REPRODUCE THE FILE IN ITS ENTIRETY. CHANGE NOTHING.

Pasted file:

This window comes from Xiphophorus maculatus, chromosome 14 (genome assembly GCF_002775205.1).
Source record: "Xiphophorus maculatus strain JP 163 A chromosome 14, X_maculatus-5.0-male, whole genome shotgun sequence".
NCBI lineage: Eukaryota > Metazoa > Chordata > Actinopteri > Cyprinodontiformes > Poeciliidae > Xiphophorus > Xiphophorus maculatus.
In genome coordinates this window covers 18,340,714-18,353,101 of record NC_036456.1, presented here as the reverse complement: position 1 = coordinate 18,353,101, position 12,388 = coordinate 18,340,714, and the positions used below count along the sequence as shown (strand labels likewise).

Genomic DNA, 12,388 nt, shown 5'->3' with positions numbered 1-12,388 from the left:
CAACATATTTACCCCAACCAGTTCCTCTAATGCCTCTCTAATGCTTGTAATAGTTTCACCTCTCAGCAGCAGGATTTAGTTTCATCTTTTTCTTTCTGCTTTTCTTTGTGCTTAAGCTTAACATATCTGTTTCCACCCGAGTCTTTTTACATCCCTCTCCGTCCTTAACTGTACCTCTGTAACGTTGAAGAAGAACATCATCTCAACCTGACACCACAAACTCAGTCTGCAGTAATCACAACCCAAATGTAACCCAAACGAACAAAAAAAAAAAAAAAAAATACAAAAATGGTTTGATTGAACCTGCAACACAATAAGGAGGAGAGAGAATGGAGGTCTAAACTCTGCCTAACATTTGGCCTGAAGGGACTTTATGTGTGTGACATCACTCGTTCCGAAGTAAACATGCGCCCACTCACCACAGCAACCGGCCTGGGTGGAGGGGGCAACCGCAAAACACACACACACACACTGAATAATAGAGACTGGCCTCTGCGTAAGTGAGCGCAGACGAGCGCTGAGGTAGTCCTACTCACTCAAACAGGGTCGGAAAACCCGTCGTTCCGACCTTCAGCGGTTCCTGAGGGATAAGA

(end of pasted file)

This window comes from Xiphophorus maculatus, chromosome 14 (genome assembly GCF_002775205.1).
Source record: "Xiphophorus maculatus strain JP 163 A chromosome 14, X_maculatus-5.0-male, whole genome shotgun sequence".
NCBI lineage: Eukaryota > Metazoa > Chordata > Actinopteri > Cyprinodontiformes > Poeciliidae > Xiphophorus > Xiphophorus maculatus.
In genome coordinates this window covers 18,340,714-18,353,101 of record NC_036456.1, presented here as the reverse complement: position 1 = coordinate 18,353,101, position 12,388 = coordinate 18,340,714, and the positions used below count along the sequence as shown (strand labels likewise).

Genomic DNA, 12,388 nt, shown 5'->3' with positions numbered 1-12,388 from the left:
CAACATATTTACCCCAACCAGTTCCTCTAATGCCTCTCTAATGCTTGTAATAGTTTCACCTCTCAGCAGCAGGATTTAGTTTCATCTTTTTCTTTCTGCTTTTCTTTGTGCTTAAGCTTAACATATCTGTTTCCACCCGAGTCTTTTTACATCCCTCTCCGTCCTTAACTGTACCTCTGTAACGTTGAAGAAGAACATCATCTCAACCTGACACCACAAACTCAGTCTGCAGTAATCACAACCCAAATGTAACCCAAACGAACAAAAAAAAAAAAAAAAAATACAAAAATGGTTTGATTGAACCTGCAACACAATAAGGAGGAGAGAGAATGGAGGTCTAAACTCTGCCTAACATTTGGCCTGAAGGGACTTTATGTGTGTGACATCACTCGTTCCGAAGTAAACATGCGCCCACTCACCACAGCAACCGGCCTGGGTGGAGGGGGCAACCGCAAAACACACACACACACACTGAATAATAGAGACTGGCCTCTGCGTAAGTGAGCGCAGACGAGCGCTGAGGTAGTCCTACTCACTCAAACAGGGTCGGAAAACCCGTCGTTCCGACCTTCAGCGGTTCCTGAGGGATAAGA